Jamie talks openly about starting freelance straight from college and the successes and struggles he faced launching his studio, Brotherhood.
Tell me a little bit about yourself and what you’re working on right now.
I’m Jamie Syke, I’m a designer originally from Manchester in England but having sold all of my shit, I’m currently travelling the world and as I write this I am in Lisbon for Web Summit (https://websummit.net/). At the moment I’m working remote and freelance with a few different clients from around the world. I’m also working on relaunching my studio, Brotherhood and 2-3 new ventures, that are currently unannounced.
What was the defining moment that you decided to go freelance?
I’ve pretty much always been freelance (or working for myself with the studio), barring a year out of it working as Lead Designer over at Fatsoma. I originally dropped out of college as I was getting clients and much preferred teaching myself and carving my own path.
I originally dropped out of college as I was getting clients already
So I suppose the moment I decided to go freelance was when I left college to work with those clients.
Did you transition to freelance or jump right in?
I jumped right in, I put a MacBook on finance when I had just a couple of clients after leaving college and having that pressure of requiring to make these payments helped a lot to push me to find clients and get as much work out there as possible.
I put a MacBook on finance – the pressure of making payments helped me push.
Following on from that I’ve continued to work with clients, some long term, some short term and for the last three years, with a team that has expanded and shrunk at my studio Brotherhood.
I remember when you launched Brotherhood! How did that come about?
Having a studio was always my dream growing up as a self taught freelance designer. One day playing Fallout and being the eternal fan boy of the Brotherhood of Steel that I am, I came up with the name. Brotherhood. It’d have cool merch, one day an awesome office and all of the other shiny things that you see people get.
Having a studio was always my dream growing up as a self taught freelance designer.
A little while after having the idea, I partnered with another designer and good friend of mine, Fabio Basile and we grew a pretty cool thing together. Working with some awesome clients everything was going well. We hired more friends, including Cassius and it was always great to have people to bounce things off.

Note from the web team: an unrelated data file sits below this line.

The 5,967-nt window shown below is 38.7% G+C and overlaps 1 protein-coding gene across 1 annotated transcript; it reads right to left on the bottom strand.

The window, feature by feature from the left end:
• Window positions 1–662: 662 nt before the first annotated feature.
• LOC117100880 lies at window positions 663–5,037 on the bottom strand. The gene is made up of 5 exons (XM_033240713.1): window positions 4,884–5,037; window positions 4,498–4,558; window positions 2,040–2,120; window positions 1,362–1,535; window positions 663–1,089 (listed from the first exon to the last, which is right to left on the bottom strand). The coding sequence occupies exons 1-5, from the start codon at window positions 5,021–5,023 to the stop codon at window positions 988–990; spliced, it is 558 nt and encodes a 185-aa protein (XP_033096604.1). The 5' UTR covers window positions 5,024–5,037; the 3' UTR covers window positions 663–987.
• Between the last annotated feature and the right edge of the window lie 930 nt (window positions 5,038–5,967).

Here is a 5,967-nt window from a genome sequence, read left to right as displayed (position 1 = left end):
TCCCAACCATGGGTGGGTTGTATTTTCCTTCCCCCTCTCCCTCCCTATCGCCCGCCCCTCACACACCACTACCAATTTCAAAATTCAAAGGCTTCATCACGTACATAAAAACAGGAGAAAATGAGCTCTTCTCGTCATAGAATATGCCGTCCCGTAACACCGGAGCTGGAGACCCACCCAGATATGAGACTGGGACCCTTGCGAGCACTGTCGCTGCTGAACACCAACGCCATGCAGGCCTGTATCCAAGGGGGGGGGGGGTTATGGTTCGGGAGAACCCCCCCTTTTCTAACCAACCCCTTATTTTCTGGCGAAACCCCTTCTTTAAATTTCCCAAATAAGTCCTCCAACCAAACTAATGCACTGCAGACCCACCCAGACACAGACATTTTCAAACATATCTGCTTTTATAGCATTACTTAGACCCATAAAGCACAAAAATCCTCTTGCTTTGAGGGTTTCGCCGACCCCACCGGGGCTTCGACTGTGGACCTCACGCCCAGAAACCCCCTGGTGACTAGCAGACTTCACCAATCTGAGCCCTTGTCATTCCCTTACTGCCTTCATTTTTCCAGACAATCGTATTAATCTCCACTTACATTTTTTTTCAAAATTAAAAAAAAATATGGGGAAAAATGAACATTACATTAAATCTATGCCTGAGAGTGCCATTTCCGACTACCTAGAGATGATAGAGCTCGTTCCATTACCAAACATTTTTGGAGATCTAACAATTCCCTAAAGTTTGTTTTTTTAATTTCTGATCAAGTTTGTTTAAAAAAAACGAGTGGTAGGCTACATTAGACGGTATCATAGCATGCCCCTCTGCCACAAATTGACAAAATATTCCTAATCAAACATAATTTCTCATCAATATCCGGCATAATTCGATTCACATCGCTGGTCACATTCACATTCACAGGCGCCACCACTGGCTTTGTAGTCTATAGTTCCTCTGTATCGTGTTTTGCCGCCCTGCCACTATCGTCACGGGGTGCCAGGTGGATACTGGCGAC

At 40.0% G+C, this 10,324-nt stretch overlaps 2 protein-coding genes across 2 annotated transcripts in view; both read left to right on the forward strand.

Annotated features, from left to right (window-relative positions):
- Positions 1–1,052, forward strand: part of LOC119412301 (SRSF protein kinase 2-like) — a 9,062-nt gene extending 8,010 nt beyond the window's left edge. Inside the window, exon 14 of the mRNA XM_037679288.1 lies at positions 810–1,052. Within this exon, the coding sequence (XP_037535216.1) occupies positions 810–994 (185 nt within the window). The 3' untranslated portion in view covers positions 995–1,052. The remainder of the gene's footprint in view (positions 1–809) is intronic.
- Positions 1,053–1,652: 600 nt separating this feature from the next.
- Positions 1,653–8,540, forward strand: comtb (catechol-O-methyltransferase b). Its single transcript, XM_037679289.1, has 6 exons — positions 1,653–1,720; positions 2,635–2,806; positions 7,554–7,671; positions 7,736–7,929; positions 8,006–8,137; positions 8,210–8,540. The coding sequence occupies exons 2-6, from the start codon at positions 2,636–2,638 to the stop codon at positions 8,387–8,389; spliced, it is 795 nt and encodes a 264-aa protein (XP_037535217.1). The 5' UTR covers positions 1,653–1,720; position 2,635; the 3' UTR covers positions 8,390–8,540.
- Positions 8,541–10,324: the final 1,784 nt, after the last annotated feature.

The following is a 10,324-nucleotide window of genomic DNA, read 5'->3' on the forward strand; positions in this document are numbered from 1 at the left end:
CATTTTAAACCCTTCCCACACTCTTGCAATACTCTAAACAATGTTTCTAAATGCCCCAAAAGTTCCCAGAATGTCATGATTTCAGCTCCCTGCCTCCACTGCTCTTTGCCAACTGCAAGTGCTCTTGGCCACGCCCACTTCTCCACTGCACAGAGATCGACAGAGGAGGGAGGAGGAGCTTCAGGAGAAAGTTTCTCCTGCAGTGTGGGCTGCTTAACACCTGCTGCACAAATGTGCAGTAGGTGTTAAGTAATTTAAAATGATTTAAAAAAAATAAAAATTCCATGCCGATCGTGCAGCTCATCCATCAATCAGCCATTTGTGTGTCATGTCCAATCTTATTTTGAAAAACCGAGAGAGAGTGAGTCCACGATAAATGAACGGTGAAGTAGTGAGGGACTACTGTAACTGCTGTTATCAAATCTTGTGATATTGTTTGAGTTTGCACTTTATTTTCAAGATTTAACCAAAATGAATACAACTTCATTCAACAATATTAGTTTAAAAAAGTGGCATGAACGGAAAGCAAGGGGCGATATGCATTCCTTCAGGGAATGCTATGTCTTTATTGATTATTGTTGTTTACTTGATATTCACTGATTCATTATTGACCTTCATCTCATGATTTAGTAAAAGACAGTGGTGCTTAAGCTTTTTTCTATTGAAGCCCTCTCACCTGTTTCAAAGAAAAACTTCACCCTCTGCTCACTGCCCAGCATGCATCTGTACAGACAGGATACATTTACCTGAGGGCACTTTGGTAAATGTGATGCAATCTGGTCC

Being a studio helped us land some great clients
Being a studio also presents you as a more trustworthy presence than a singular freelancer in my opinion so that helped us land some great clients.
Since then, you mentioned that it’s grown and shrunk, could you expand on that?
At one point, Brotherhood had 4/5 full time people and a bunch of freelancers – we were making a lot in revenue. But, as with all nice things, there are downsides. Limited companies are much more difficult to do accounting for and you have things like VAT to pay attention to. When there are other people you employ there is also always a creeping feeling that you hold this person’s livelihood in your hands and if a bad month happens or something goes wrong, you won’t be able to support that person you promised to.
When you employ others there’s always a feeling that you hold this person’s livelihood in your hands
Everything was going well, but due to a multitude of reasons, Fabio and Cassius left to pursue their own ventures, we had full-time studio manager for a while but he didn’t want to be in the design industry anymore and left to pursue writing. I was suddenly left working solo. That was one of the main problems, what do you do when something grows fast but shrinks even faster?
What do you do when something grows fast but shrinks even faster?
Despite things not being in the place they were with Brotherhood anymore, I still defend absolutely every second of how we built it and I’ll look back fondly on those times.
Brotherhood has been much smaller since then. It’s now just me and freelancers working on projects as they come.